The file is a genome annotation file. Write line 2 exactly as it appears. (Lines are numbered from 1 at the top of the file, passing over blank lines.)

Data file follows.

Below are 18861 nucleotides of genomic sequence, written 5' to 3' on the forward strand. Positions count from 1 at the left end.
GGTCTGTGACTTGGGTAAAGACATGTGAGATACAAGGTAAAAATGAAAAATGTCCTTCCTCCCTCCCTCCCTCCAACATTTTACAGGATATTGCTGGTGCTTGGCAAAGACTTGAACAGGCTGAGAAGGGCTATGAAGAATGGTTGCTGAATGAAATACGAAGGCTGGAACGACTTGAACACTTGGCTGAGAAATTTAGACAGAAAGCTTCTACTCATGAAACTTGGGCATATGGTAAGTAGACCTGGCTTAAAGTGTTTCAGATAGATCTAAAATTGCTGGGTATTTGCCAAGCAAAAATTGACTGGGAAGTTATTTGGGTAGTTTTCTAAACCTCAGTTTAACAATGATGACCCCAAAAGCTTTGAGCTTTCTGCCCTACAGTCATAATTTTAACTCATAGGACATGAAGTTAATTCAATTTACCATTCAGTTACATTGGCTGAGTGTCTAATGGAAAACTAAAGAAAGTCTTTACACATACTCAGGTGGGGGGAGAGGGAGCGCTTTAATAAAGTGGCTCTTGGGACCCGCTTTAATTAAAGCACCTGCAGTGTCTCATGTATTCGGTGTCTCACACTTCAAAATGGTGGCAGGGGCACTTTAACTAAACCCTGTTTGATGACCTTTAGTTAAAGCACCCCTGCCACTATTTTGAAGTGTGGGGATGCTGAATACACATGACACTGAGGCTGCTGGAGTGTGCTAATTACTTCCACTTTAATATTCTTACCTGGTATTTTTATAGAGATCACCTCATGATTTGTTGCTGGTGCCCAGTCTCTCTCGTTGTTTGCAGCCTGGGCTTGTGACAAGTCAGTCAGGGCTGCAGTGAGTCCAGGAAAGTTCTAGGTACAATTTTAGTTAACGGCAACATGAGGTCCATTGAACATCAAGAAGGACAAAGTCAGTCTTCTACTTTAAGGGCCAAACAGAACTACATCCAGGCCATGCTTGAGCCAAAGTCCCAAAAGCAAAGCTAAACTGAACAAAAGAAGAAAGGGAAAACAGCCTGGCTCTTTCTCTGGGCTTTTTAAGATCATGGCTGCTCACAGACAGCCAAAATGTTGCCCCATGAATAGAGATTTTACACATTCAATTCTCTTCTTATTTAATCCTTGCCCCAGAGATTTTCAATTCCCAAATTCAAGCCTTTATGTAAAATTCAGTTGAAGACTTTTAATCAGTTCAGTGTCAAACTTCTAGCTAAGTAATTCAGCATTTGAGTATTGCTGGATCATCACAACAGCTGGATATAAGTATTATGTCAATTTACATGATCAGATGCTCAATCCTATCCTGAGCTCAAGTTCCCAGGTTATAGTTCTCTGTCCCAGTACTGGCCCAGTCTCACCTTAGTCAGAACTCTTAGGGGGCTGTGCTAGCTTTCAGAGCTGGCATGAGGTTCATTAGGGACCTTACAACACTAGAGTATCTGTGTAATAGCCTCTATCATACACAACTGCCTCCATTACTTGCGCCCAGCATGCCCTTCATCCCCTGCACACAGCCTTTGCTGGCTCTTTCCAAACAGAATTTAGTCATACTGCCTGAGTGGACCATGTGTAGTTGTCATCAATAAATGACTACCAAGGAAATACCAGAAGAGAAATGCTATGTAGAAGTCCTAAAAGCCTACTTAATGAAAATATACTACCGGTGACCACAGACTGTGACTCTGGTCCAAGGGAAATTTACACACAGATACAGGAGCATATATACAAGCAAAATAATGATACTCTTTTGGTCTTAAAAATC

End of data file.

GGTCTGTGACTTGGGTAAAGACATGTGAGATACAAGGTAAAAATGAAAAATGTCCTTCCTCCCTCCCTCCCTCCAACATTTTACAGGATATTGCTGGTGCTTGGCAAAGACTTGAACAGGCTGAGAAGGGCTATGAAGAATGGTTGCTGAATGAAATACGAAGGCTGGAACGACTTGAACACTTGGCTGAGAAATTTAGACAGAAAGCTTCTACTCATGAAACTTGGGCATATGGTAAGTAGACCTGGCTTAAAGTGTTTCAGATAGATCTAAAATTGCTGGGTATTTGCCAAGCAAAAATTGACTGGGAAGTTATTTGGGTAGTTTTCTAAACCTCAGTTTAACAATGATGACCCCAAAAGCTTTGAGCTTTCTGCCCTACAGTCATAATTTTAACTCATAGGACATGAAGTTAATTCAATTTACCATTCAGTTACATTGGCTGAGTGTCTAATGGAAAACTAAAGAAAGTCTTTACACATACTCAGGTGGGGGGAGAGGGAGCGCTTTAATAAAGTGGCTCTTGGGACCCGCTTTAATTAAAGCACCTGCAGTGTCTCATGTATTCGGTGTCTCACACTTCAAAATGGTGGCAGGGGCACTTTAACTAAACCCTGTTTGATGACCTTTAGTTAAAGCACCCCTGCCACTATTTTGAAGTGTGGGGATGCTGAATACACATGACACTGAGGCTGCTGGAGTGTGCTAATTACTTCCACTTTAATATTCTTACCTGGTATTTTTATAGAGATCACCTCATGATTTGTTGCTGGTGCCCAGTCTCTCTCGTTGTTTGCAGCCTGGGCTTGTGACAAGTCAGTCAGGGCTGCAGTGAGTCCAGGAAAGTTCTAGGTACAATTTTAGTTAACGGCAACATGAGGTCCATTGAACATCAAGAAGGACAAAGTCAGTCTTCTACTTTAAGGGCCAAACAGAACTACATCCAGGCCATGCTTGAGCCAAAGTCCCAAAAGCAAAGCTAAACTGAACAAAAGAAGAAAGGGAAAACAGCCTGGCTCTTTCTCTGGGCTTTTTAAGATCATGGCTGCTCACAGACAGCCAAAATGTTGCCCCATGAATAGAGATTTTACACATTCAATTCTCTTCTTATTTAATCCTTGCCCCAGAGATTTTCAATTCCCAAATTCAAGCCTTTATGTAAAATTCAGTTGAAGACTTTTAATCAGTTCAGTGTCAAACTTCTAGCTAAGTAATTCAGCATTTGAGTATTGCTGGATCATCACAACAGCTGGATATAAGTATTATGTCAATTTACATGATCAGATGCTCAATCCTATCCTGAGCTCAAGTTCCCAGGTTATAGTTCTCTGTCCCAGTACTGGCCCAGTCTCACCTTAGTCAGAACTCTTAGGGGGCTGTGCTAGCTTTCAGAGCTGGCATGAGGTTCATTAGGGACCTTACAACACTAGAGTATCTGTGTAATAGCCTCTATCATACACAACTGCCTCCATTACTTGCGCCCAGCATGCCCTTCATCCCCTGCACACAGCCTTTGCTGGCTCTTTCCAAACAGAATTTAGTCATACTGCCTGAGTGGACCATGTGTAGTTGTCATCAATAAATGACTACCAAGGAAATACCAGAAGAGAAATGCTATGTAGAAGTCCTAAAAGCCTACTTAATGAAAATATACTACCGGTGACCACAGACTGTGACTCTGGTCCAAGGGAAATTTACACACAGATACAGGAGCATATATACAAGCAAAATAATGATACTCTTTTGGTCTTAAAAATC